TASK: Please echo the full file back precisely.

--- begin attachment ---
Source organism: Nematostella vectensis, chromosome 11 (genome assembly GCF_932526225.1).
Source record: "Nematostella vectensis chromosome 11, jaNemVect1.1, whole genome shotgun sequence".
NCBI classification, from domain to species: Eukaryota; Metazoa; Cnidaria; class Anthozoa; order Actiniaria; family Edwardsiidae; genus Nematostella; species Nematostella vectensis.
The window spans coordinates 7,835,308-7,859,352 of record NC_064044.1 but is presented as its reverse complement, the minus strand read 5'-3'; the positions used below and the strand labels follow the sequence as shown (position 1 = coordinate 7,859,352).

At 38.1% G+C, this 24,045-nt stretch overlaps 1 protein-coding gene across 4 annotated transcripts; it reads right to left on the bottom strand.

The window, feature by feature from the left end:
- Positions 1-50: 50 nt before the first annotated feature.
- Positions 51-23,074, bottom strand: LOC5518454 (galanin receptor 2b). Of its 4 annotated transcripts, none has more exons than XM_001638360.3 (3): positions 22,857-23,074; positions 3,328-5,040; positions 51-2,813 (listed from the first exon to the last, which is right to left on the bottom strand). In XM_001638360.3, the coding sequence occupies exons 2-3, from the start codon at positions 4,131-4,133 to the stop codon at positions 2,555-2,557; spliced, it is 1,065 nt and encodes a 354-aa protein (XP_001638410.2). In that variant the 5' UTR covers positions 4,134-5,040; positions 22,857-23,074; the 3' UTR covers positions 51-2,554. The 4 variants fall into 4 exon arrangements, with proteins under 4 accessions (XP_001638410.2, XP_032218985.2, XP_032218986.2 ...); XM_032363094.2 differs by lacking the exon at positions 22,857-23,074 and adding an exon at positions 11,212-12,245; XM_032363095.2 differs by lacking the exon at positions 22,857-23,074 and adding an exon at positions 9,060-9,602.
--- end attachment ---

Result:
Source organism: Nematostella vectensis, chromosome 11 (genome assembly GCF_932526225.1).
Source record: "Nematostella vectensis chromosome 11, jaNemVect1.1, whole genome shotgun sequence".
NCBI classification, from domain to species: Eukaryota; Metazoa; Cnidaria; class Anthozoa; order Actiniaria; family Edwardsiidae; genus Nematostella; species Nematostella vectensis.
The window spans coordinates 7,835,308-7,859,352 of record NC_064044.1 but is presented as its reverse complement, the minus strand read 5'-3'; the positions used below and the strand labels follow the sequence as shown (position 1 = coordinate 7,859,352).

At 38.1% G+C, this 24,045-nt stretch overlaps 1 protein-coding gene across 4 annotated transcripts; it reads right to left on the bottom strand.

The window, feature by feature from the left end:
- Positions 1-50: 50 nt before the first annotated feature.
- Positions 51-23,074, bottom strand: LOC5518454 (galanin receptor 2b). Of its 4 annotated transcripts, none has more exons than XM_001638360.3 (3): positions 22,857-23,074; positions 3,328-5,040; positions 51-2,813 (listed from the first exon to the last, which is right to left on the bottom strand). In XM_001638360.3, the coding sequence occupies exons 2-3, from the start codon at positions 4,131-4,133 to the stop codon at positions 2,555-2,557; spliced, it is 1,065 nt and encodes a 354-aa protein (XP_001638410.2). In that variant the 5' UTR covers positions 4,134-5,040; positions 22,857-23,074; the 3' UTR covers positions 51-2,554. The 4 variants fall into 4 exon arrangements, with proteins under 4 accessions (XP_001638410.2, XP_032218985.2, XP_032218986.2 ...); XM_032363094.2 differs by lacking the exon at positions 22,857-23,074 and adding an exon at positions 11,212-12,245; XM_032363095.2 differs by lacking the exon at positions 22,857-23,074 and adding an exon at positions 9,060-9,602.